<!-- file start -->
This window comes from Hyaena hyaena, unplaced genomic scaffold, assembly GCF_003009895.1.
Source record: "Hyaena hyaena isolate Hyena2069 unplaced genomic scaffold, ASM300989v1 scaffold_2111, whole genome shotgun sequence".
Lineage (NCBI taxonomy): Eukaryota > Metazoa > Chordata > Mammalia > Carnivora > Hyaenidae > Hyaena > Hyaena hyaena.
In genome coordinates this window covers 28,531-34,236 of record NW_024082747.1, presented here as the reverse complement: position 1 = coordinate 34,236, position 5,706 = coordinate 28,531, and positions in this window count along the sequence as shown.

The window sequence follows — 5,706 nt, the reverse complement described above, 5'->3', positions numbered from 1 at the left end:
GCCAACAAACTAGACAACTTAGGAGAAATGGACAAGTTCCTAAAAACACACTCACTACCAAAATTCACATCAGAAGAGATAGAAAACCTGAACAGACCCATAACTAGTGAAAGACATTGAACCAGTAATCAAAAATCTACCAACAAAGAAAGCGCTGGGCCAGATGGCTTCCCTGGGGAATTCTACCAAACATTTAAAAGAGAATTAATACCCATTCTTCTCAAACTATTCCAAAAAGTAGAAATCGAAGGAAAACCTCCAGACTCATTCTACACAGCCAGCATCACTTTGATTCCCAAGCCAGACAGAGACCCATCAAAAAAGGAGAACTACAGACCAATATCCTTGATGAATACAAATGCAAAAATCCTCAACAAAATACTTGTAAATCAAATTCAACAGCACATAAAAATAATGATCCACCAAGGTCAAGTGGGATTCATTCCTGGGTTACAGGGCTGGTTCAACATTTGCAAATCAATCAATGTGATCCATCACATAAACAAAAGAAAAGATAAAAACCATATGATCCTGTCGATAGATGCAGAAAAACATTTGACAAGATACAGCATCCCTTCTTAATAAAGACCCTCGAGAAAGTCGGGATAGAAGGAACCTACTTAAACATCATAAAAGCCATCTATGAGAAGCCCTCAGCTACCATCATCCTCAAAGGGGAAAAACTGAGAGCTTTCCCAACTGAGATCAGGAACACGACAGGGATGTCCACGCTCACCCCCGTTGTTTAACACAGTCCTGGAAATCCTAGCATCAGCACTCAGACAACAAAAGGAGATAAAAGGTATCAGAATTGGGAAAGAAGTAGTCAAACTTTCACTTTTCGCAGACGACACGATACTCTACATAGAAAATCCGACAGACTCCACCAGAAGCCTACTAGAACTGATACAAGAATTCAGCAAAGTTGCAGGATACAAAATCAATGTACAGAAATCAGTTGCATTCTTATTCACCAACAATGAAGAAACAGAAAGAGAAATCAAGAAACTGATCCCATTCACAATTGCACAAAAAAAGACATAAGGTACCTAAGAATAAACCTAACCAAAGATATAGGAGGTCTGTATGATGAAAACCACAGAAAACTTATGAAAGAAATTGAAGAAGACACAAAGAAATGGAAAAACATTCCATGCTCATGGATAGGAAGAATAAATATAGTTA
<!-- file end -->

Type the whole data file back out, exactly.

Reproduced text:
This window comes from Hyaena hyaena, unplaced genomic scaffold, assembly GCF_003009895.1.
Source record: "Hyaena hyaena isolate Hyena2069 unplaced genomic scaffold, ASM300989v1 scaffold_2111, whole genome shotgun sequence".
Lineage (NCBI taxonomy): Eukaryota > Metazoa > Chordata > Mammalia > Carnivora > Hyaenidae > Hyaena > Hyaena hyaena.
In genome coordinates this window covers 28,531-34,236 of record NW_024082747.1, presented here as the reverse complement: position 1 = coordinate 34,236, position 5,706 = coordinate 28,531, and positions in this window count along the sequence as shown.

The window sequence follows — 5,706 nt, the reverse complement described above, 5'->3', positions numbered from 1 at the left end:
GCCAACAAACTAGACAACTTAGGAGAAATGGACAAGTTCCTAAAAACACACTCACTACCAAAATTCACATCAGAAGAGATAGAAAACCTGAACAGACCCATAACTAGTGAAAGACATTGAACCAGTAATCAAAAATCTACCAACAAAGAAAGCGCTGGGCCAGATGGCTTCCCTGGGGAATTCTACCAAACATTTAAAAGAGAATTAATACCCATTCTTCTCAAACTATTCCAAAAAGTAGAAATCGAAGGAAAACCTCCAGACTCATTCTACACAGCCAGCATCACTTTGATTCCCAAGCCAGACAGAGACCCATCAAAAAAGGAGAACTACAGACCAATATCCTTGATGAATACAAATGCAAAAATCCTCAACAAAATACTTGTAAATCAAATTCAACAGCACATAAAAATAATGATCCACCAAGGTCAAGTGGGATTCATTCCTGGGTTACAGGGCTGGTTCAACATTTGCAAATCAATCAATGTGATCCATCACATAAACAAAAGAAAAGATAAAAACCATATGATCCTGTCGATAGATGCAGAAAAACATTTGACAAGATACAGCATCCCTTCTTAATAAAGACCCTCGAGAAAGTCGGGATAGAAGGAACCTACTTAAACATCATAAAAGCCATCTATGAGAAGCCCTCAGCTACCATCATCCTCAAAGGGGAAAAACTGAGAGCTTTCCCAACTGAGATCAGGAACACGACAGGGATGTCCACGCTCACCCCCGTTGTTTAACACAGTCCTGGAAATCCTAGCATCAGCACTCAGACAACAAAAGGAGATAAAAGGTATCAGAATTGGGAAAGAAGTAGTCAAACTTTCACTTTTCGCAGACGACACGATACTCTACATAGAAAATCCGACAGACTCCACCAGAAGCCTACTAGAACTGATACAAGAATTCAGCAAAGTTGCAGGATACAAAATCAATGTACAGAAATCAGTTGCATTCTTATTCACCAACAATGAAGAAACAGAAAGAGAAATCAAGAAACTGATCCCATTCACAATTGCACAAAAAAAGACATAAGGTACCTAAGAATAAACCTAACCAAAGATATAGGAGGTCTGTATGATGAAAACCACAGAAAACTTATGAAAGAAATTGAAGAAGACACAAAGAAATGGAAAAACATTCCATGCTCATGGATAGGAAGAATAAATATAGTTA